Friday, February 8, 2008


"Girls who start with breakfast don't usually stay for supper." - Franzi, as played by Claudette Colbert

When writing about the first two movies in the Eclipse Lubitsch Musicals boxed set, I noted a common thread in those movies of the independent woman having to give up at least some of her independence in order to be in a happy relationship. As it turns out, movie #3 goes in a different direction, proving that the whole goose and gander cliché holds true even in frothy romances.

In The Smiling Lieutenant, Maurice Chevalier returns to Ernst Lubitsch's stage to play Niki. Niki is a guard in service to the palace in 18th-century Vienna, and he's a rapscallious playboy. It takes us no more than one scene to suss out Niki's character. The movie begins with a tailor knocking on his door, bill in hand, only not to have his inquiry answered. As the tailor walks down the stairs, a gorgeous dame passes him on the way up. She is ushered right in. In a sly bit of business, the light outside the door brightens, and then dims in a slow fade, letting us know that this young lady stayed for quite a while.

The swinging bachelor is enlisted by his married cohort to be his wingman in an illicit affair. The married man has fallen for a beautiful violinist named Franzi. Things don't go quite as planned at the nightclub, however. Claudette Colbert looks like a milky piece of European candy on stage, and Niki becomes determined to gobble her up. Except she's not so easily consumed. Though he asks her to stay over and have breakfast with him, she says first he should start by meeting her for tea, and then dinner, and then maybe breakfast. The treat that can't be obtained is all the sweeter.

A passionate love affair blossoms, and the Don Juan only has eyes for his Franzi. Ironically, now that his wandering eye has ceased wandering, a stray wink gets him in trouble. While serving duty at a parade for the visiting king of Flausenthurm (George Barbier), the look of love that Niki tosses at Franzi is accidentally caught by Princess Anna (Miriam Hopkins in her third film, and the first with the director). A national scandal erupts, and when Niki tries to charm his way out of trouble, it works a little too well: he ends up being forced down the aisle with Anna.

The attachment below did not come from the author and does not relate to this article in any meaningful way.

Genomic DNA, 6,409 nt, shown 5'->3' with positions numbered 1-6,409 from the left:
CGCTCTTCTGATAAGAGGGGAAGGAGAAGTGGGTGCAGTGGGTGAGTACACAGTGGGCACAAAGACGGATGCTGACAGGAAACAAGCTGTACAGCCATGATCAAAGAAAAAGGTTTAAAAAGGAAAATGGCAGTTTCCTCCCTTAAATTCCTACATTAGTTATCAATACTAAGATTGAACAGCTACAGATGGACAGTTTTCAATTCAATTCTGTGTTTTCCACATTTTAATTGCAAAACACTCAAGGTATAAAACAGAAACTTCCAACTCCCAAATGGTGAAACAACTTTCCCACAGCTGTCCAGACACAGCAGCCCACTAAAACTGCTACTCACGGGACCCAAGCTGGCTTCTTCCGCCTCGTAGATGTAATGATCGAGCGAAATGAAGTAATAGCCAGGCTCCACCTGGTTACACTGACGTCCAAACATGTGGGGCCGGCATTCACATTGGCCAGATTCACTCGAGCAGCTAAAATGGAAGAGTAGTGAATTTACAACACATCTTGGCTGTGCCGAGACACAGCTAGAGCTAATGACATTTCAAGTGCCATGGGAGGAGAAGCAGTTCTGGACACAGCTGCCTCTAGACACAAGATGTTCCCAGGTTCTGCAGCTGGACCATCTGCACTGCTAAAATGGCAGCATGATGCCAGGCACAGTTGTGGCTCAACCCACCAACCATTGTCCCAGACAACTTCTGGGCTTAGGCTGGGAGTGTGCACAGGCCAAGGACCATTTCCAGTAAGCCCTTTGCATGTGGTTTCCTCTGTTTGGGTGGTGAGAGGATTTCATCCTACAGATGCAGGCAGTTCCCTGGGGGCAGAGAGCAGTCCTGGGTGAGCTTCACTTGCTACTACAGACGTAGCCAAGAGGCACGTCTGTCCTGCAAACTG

Most of the songs in The Smiling Lieutenant are romantic, though occasionally cheeky, duets between Colbert and Chevalier. Yet, in his third musical in as many years, Lubitsch is finding new ways to stretch the genre he all but invented. One of the most memorable numbers is when an oblivious Niki returns to Franzi, and as the pair sings of their lusty affection for one another, we also cut back to the palace and Anna's girlish declarations of her first crush. It's the most sophisticated number yet in the Lubitsch Musicals set, adding more conventional storytelling skills to the performance numbers.

It's also 1931, and so some of the music (composed by Oscar Straus with lyrics by Clifford Grey) also reflects the jazz age, somewhat anachronistically given Lubitsch's almost fairy tale reconstruction of Europe. In perhaps the most memorable number, Franzi naughtily schools Anna in the ways of the bedroom. After comparing Anna's shin-length bloomers to her own knee-baring undergarments, Franzi tells the princess that she must "Jazz Up Your Lingerie" if she wishes to seduce Niki. A haircut and a wardrobe change later, and the dowdy royal is now a flapper!

This is the most delicious gender twist in The Smiling Lieutenant, making it more than the simple comedy of errors it appears on the surface. The happy-go-lucky bachelor's accidental marriage is karmic retribution for his previously easy-come, easy-go love life. Just when he is ready to settle down with one woman, the consequences of his loose morals catch up with him. On his wedding night, he uses fast-talking to keep himself out of the conjugal bed when previously he had applied the same skills to getting girls to jump in it. Once Franzi lands in Flausenthurm, he maintains his devotion to her, but only at the expense of his wife. One commitment betrays another.

The "Jazz Up Your Lingerie" sequence is essentially a vote of confidence for the liberated female and oddly affirms Niki's love of strong women who can be sexual without being submissive. It's the free-living lady that Niki wants to take home, and so when Franzi teaches Anna to be more like her, it's new feminism winning out over old-fashioned morality. The anachronistic setting suddenly makes sense: the Victorian Age must give way to the Jazz Age.

With all the fun twists and crafty innuendos, The Smiling Lieutenant is pure joy to watch. The fact that there is a little added kick just under the surface is the cinematic equivalent of the garter belt under the skirt: you know it's there, you hope it's there, and what a delight it is to find it!

This is part 2 of a 3-part review of the boxed set Lubitsch Musicals - Eclipse Series 8.

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